FOWL MANURE MAY HELP THE ENVIRONMENT
Disposal of animal manure is one of the biggest problems facing
agriculture today. Now, scientists with the Agricultural Research Service
may have found a way to convert some types into a material that can be
used to help keep the environment clean.
Currently, animal waste is valued at between $3 and $10 per ton, and most
of it is used as a fertilizer. Unfortunately, when added to soil, a
buildup of nutrients--namely nitrogen, phosphorus and potassium--can
occur, especially if it's applied repeatedly to the same area. This can
lead to non-point source pollution runoff into rivers and streams as well
as nitrogen leaching into shallow groundwater, which has caused some
states to introduce legislation that would limit such applications.
Isabel Lima, a chemist in the Commodity Utilization Research Unit at ARS'
Southern Regional Research Center in New Orleans, La., has discovered a
potentially less detrimental way to utilize animal waste. She has found a
way to convert it into activated carbons, which soak up unwanted
pollutants and can be used for environmental remediation.
Right now, bituminous coal and coconut shells are the two materials most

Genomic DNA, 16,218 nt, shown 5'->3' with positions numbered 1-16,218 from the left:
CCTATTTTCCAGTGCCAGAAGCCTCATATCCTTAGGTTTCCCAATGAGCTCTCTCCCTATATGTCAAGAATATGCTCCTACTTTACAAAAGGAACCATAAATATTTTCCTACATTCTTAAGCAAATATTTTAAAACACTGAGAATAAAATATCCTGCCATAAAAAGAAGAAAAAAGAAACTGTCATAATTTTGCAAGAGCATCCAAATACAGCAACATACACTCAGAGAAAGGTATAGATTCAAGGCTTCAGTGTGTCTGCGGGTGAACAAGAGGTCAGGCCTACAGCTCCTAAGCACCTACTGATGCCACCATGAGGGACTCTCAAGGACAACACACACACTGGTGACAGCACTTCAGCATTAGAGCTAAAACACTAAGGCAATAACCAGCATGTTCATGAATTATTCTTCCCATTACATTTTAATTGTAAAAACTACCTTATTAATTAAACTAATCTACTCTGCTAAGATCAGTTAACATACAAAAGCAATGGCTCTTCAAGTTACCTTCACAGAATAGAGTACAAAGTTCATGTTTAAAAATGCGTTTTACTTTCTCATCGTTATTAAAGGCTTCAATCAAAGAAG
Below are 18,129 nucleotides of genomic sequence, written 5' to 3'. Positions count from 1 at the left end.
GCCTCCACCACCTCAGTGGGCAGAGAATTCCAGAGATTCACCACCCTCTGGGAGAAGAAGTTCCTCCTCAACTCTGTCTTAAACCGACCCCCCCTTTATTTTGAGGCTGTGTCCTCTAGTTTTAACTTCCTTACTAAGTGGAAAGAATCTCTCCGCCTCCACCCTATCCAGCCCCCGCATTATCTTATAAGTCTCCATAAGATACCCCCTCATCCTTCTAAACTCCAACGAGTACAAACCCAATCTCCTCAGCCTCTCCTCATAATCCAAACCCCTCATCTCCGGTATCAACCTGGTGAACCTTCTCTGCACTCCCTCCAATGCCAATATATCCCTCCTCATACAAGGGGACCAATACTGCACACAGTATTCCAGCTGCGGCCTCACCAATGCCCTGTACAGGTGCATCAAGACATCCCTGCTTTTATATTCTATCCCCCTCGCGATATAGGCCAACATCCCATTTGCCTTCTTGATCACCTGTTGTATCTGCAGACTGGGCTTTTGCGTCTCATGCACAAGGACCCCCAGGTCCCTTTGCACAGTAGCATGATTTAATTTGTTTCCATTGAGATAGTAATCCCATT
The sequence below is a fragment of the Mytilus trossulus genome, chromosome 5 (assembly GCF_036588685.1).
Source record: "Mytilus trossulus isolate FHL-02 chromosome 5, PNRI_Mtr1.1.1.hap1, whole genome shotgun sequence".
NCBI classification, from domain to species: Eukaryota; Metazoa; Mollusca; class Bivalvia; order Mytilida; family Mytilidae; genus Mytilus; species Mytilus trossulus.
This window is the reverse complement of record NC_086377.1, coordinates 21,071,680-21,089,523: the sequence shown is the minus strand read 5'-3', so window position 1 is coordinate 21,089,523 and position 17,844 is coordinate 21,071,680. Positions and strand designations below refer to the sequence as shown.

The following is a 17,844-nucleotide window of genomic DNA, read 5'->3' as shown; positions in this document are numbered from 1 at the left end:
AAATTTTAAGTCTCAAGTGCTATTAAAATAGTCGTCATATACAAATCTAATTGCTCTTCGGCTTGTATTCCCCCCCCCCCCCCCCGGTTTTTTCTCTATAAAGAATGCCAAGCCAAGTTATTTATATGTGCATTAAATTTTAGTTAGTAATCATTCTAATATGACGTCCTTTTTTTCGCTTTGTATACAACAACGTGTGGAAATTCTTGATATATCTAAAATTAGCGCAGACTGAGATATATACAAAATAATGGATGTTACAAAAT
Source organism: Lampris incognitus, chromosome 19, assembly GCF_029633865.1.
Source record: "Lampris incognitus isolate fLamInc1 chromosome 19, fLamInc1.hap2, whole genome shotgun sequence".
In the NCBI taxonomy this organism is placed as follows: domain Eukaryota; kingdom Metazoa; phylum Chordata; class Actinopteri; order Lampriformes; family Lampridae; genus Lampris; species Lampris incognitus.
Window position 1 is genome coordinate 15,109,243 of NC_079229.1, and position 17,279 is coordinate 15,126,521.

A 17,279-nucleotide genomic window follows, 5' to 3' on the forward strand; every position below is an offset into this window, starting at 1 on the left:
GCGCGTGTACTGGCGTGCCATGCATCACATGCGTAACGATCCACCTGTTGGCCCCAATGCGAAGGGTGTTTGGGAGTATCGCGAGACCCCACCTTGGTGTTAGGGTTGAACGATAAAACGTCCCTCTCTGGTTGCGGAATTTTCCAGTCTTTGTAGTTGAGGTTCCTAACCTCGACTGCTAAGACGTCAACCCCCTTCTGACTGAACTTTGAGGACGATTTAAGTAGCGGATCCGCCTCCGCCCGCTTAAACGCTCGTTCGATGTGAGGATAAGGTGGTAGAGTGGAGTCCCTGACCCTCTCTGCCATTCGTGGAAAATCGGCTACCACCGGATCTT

commonly used by U.S. manufacturers to make activated carbons. However,
coal is an expensive and nonrenewable resource, costing between $60 and
$80 per ton, while coconut shells are not readily available here.
So far, Lima has focused her studies on poultry litter, which is
inexpensive and available. When pelletized and activated under specific
conditions, the litter becomes a highly porous material with a large
surface area. In early tests, these carbons performed very well in
adsorbing copper, which suggests they may do well as a wastewater filter
for other metal ions. Their adsorption rate may also make them more cost
effective than carbons currently on the market.
This technology could provide farmers with an acceptable way to
beneficially use their animal manure, especially in environmentally
sensitive areas with dense poultry populations, such as Maryland's eastern
Lima will be presenting her findings at the WEF/AWWA/CWEA Joint Residuals
and Biosolids Management Conference and Exhibition in Baltimore, Md.,
ARS is the U.S. Department of Agriculture's chief scientific research